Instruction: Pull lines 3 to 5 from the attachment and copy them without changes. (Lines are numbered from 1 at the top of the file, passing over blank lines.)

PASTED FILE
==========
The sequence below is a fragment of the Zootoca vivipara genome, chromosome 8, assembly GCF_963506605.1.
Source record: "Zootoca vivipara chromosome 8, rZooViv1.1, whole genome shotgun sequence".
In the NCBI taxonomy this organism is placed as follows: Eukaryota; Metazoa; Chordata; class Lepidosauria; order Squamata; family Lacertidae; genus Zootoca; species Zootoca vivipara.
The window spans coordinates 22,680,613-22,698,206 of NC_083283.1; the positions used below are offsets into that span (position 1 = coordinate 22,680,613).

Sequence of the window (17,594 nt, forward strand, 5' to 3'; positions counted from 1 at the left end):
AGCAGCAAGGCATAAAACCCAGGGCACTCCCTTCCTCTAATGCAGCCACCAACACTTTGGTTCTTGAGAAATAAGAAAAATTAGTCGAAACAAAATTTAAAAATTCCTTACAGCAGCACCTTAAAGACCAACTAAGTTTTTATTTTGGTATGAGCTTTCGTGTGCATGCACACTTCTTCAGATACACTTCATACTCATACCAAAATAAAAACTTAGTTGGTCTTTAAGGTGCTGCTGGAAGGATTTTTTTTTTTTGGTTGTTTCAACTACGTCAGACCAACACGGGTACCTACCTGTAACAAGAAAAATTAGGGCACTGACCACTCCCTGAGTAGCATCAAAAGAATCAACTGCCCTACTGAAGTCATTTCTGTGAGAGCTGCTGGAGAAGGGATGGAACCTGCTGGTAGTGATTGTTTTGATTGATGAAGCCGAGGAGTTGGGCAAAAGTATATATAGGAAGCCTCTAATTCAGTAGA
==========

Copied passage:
In the NCBI taxonomy this organism is placed as follows: Eukaryota; Metazoa; Chordata; class Lepidosauria; order Squamata; family Lacertidae; genus Zootoca; species Zootoca vivipara.
The window spans coordinates 22,680,613-22,698,206 of NC_083283.1; the positions used below are offsets into that span (position 1 = coordinate 22,680,613).

Sequence of the window (17,594 nt, forward strand, 5' to 3'; positions counted from 1 at the left end):